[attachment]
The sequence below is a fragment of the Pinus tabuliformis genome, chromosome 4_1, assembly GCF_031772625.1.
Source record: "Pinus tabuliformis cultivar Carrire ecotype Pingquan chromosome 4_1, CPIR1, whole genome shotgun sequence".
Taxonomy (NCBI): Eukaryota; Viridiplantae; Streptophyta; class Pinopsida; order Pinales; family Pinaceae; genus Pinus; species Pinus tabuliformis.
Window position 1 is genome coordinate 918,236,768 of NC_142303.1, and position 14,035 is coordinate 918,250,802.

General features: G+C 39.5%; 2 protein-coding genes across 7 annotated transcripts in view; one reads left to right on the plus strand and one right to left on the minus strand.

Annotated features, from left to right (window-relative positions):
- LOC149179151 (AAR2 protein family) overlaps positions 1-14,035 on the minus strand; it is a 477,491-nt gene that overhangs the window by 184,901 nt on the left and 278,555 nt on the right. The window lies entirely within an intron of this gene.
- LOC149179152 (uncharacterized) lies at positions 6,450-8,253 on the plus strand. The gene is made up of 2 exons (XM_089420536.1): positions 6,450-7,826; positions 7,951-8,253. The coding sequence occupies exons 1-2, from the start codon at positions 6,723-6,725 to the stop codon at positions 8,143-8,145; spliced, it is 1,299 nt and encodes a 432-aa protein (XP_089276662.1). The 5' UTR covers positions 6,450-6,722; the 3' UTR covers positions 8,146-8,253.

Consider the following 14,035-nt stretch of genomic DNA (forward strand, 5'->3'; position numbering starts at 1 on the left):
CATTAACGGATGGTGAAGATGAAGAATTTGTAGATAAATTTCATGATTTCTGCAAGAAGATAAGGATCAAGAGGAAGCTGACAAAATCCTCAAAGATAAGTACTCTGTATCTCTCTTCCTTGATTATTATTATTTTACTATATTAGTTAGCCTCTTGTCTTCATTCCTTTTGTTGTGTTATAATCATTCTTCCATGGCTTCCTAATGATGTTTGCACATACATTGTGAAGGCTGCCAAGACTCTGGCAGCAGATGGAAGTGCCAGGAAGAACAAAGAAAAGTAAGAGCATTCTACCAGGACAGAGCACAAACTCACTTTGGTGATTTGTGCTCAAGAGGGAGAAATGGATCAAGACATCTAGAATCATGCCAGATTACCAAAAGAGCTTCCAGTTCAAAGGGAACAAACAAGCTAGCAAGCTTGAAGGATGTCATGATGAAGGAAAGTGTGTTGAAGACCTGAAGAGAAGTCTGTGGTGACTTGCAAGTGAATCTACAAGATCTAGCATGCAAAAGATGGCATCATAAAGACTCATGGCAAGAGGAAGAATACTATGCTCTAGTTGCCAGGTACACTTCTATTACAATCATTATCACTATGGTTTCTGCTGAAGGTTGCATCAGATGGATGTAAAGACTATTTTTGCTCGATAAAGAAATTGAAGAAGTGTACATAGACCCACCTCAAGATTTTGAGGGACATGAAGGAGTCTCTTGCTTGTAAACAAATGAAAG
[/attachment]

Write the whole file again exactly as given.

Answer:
The sequence below is a fragment of the Pinus tabuliformis genome, chromosome 4_1, assembly GCF_031772625.1.
Source record: "Pinus tabuliformis cultivar Carrire ecotype Pingquan chromosome 4_1, CPIR1, whole genome shotgun sequence".
Taxonomy (NCBI): Eukaryota; Viridiplantae; Streptophyta; class Pinopsida; order Pinales; family Pinaceae; genus Pinus; species Pinus tabuliformis.
Window position 1 is genome coordinate 918,236,768 of NC_142303.1, and position 14,035 is coordinate 918,250,802.

General features: G+C 39.5%; 2 protein-coding genes across 7 annotated transcripts in view; one reads left to right on the plus strand and one right to left on the minus strand.

Annotated features, from left to right (window-relative positions):
- LOC149179151 (AAR2 protein family) overlaps positions 1-14,035 on the minus strand; it is a 477,491-nt gene that overhangs the window by 184,901 nt on the left and 278,555 nt on the right. The window lies entirely within an intron of this gene.
- LOC149179152 (uncharacterized) lies at positions 6,450-8,253 on the plus strand. The gene is made up of 2 exons (XM_089420536.1): positions 6,450-7,826; positions 7,951-8,253. The coding sequence occupies exons 1-2, from the start codon at positions 6,723-6,725 to the stop codon at positions 8,143-8,145; spliced, it is 1,299 nt and encodes a 432-aa protein (XP_089276662.1). The 5' UTR covers positions 6,450-6,722; the 3' UTR covers positions 8,146-8,253.

Consider the following 14,035-nt stretch of genomic DNA (forward strand, 5'->3'; position numbering starts at 1 on the left):
CATTAACGGATGGTGAAGATGAAGAATTTGTAGATAAATTTCATGATTTCTGCAAGAAGATAAGGATCAAGAGGAAGCTGACAAAATCCTCAAAGATAAGTACTCTGTATCTCTCTTCCTTGATTATTATTATTTTACTATATTAGTTAGCCTCTTGTCTTCATTCCTTTTGTTGTGTTATAATCATTCTTCCATGGCTTCCTAATGATGTTTGCACATACATTGTGAAGGCTGCCAAGACTCTGGCAGCAGATGGAAGTGCCAGGAAGAACAAAGAAAAGTAAGAGCATTCTACCAGGACAGAGCACAAACTCACTTTGGTGATTTGTGCTCAAGAGGGAGAAATGGATCAAGACATCTAGAATCATGCCAGATTACCAAAAGAGCTTCCAGTTCAAAGGGAACAAACAAGCTAGCAAGCTTGAAGGATGTCATGATGAAGGAAAGTGTGTTGAAGACCTGAAGAGAAGTCTGTGGTGACTTGCAAGTGAATCTACAAGATCTAGCATGCAAAAGATGGCATCATAAAGACTCATGGCAAGAGGAAGAATACTATGCTCTAGTTGCCAGGTACACTTCTATTACAATCATTATCACTATGGTTTCTGCTGAAGGTTGCATCAGATGGATGTAAAGACTATTTTTGCTCGATAAAGAAATTGAAGAAGTGTACATAGACCCACCTCAAGATTTTGAGGGACATGAAGGAGTCTCTTGCTTGTAAACAAATGAAAG